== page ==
Imagine the sound of a shotgun in your car.
This isn't the first time we've reported about exploding sunroofs and it likely won't be the last. It doesn't affect just one automaker, but this time Mercedes-Benz is in the spotlight. According to Car Complaints, the owner of a 2015 ML350 SUV, now called the Mercedes-Benz GLE-Class, has filed a class-action lawsuit against the German automaker for $200 million, plus all court and attorney fees, because it sold vehicles whose sunroofs eventually shatter. The plaintiff claims his sister was driving his SUV this past March when the sunroof shattered without warning. She was driving only 55 mph on a highway on a bright sunny day.
Suddenly, she heard what sounded like a shotgun blast inside the vehicle and, naturally, she quickly pulled over to figure what had just happened. While there wasn't any external damage, the panoramic sunroof's glass had already caved in and covered the rear seat.
This wasn't caused by a massive clump of bird crap falling from the sky.
Instead, the lawsuit claims these large panoramic sunroofs require very precise engineering and strengthening in order to remain safe and secure. In this realm, the automaker has failed to meet these standards. Other owners have claimed they're "terrified" when the sunroofs explode as glass showers the interior, sometimes spilling all over occupants.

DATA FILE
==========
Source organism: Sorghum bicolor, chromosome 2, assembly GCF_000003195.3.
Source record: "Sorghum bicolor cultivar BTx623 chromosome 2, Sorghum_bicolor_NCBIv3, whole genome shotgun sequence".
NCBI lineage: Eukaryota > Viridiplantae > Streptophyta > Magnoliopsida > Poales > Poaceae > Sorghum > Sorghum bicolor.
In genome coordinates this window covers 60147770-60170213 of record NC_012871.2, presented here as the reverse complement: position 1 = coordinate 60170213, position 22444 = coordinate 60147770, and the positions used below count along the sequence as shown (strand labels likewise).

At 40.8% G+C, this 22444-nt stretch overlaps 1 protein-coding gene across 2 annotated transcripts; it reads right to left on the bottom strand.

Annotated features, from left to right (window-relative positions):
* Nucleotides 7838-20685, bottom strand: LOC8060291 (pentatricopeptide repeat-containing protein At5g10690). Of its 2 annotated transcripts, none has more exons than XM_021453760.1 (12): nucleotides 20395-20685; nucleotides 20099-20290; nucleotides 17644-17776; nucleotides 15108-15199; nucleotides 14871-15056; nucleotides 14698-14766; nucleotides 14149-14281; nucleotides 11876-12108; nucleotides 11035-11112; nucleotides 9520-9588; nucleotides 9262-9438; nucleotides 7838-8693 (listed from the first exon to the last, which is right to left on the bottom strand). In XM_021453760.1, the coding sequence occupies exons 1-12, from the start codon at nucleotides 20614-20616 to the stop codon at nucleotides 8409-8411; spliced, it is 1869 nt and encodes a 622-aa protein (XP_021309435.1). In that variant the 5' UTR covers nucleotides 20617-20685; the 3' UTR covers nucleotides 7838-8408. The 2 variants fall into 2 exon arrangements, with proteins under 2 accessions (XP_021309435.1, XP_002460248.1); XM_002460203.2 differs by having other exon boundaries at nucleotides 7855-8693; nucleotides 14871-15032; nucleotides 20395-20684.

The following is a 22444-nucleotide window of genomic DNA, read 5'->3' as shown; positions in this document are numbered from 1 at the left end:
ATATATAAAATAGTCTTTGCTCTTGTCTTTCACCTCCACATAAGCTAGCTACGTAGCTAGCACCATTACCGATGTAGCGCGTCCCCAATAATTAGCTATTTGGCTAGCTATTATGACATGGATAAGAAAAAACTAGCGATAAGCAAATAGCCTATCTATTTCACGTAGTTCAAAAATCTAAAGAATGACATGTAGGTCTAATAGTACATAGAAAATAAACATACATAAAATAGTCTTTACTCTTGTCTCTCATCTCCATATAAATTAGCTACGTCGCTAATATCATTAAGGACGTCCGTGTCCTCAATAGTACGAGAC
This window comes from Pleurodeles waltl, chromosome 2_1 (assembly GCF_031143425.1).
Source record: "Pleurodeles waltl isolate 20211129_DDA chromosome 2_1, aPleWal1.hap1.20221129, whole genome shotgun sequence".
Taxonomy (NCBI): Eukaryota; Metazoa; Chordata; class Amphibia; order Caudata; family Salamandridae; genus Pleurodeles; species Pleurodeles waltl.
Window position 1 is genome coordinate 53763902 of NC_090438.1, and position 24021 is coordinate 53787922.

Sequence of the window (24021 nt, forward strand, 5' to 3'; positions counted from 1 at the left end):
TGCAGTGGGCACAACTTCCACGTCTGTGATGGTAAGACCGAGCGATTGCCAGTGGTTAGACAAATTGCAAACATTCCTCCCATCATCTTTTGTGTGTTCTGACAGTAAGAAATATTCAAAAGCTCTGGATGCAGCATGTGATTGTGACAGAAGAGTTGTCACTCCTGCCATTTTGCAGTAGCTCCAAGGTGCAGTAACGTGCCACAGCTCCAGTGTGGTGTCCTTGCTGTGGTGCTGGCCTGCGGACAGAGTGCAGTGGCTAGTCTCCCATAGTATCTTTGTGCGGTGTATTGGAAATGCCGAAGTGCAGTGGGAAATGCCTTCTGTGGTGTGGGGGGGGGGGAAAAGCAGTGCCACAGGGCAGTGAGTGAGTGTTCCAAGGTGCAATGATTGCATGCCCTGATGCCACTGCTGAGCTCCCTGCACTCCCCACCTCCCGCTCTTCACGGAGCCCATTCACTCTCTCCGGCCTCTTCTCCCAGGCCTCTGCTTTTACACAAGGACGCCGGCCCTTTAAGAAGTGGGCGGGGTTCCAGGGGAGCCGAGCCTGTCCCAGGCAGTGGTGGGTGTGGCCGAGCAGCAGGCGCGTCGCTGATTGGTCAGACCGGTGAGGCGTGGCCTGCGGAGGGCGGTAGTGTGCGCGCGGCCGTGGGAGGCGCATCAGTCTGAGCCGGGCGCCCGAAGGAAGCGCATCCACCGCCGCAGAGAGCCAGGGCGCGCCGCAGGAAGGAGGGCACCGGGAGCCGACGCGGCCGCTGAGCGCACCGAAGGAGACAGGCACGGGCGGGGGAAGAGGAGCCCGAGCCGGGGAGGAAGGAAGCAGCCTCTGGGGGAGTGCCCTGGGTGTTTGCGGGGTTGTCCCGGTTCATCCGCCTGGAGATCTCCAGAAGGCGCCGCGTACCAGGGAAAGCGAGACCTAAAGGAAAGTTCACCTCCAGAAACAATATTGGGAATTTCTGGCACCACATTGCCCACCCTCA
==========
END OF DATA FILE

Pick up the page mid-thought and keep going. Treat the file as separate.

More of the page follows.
Needless to say, an exploding sunroof also causes the driver to be distracted, yet another serious safety concern. Despite this, Mercedes has not issued a recall. What's more, the suit claims, the automaker has not warned owners about the potential of shattering sunroofs.
There have been some previous customer complaints but Mercedes has instead offered $250 to $500 in compensation as a "good faith gesture" as long as owners opt not to sue. Replacing a shattered sunroof can cost up to $2,000, but the plaintiff in this case claims he was quoted at $9,000. Along with the automaker, glassmaker Saint-Gobain Sekurit is named as a defendant.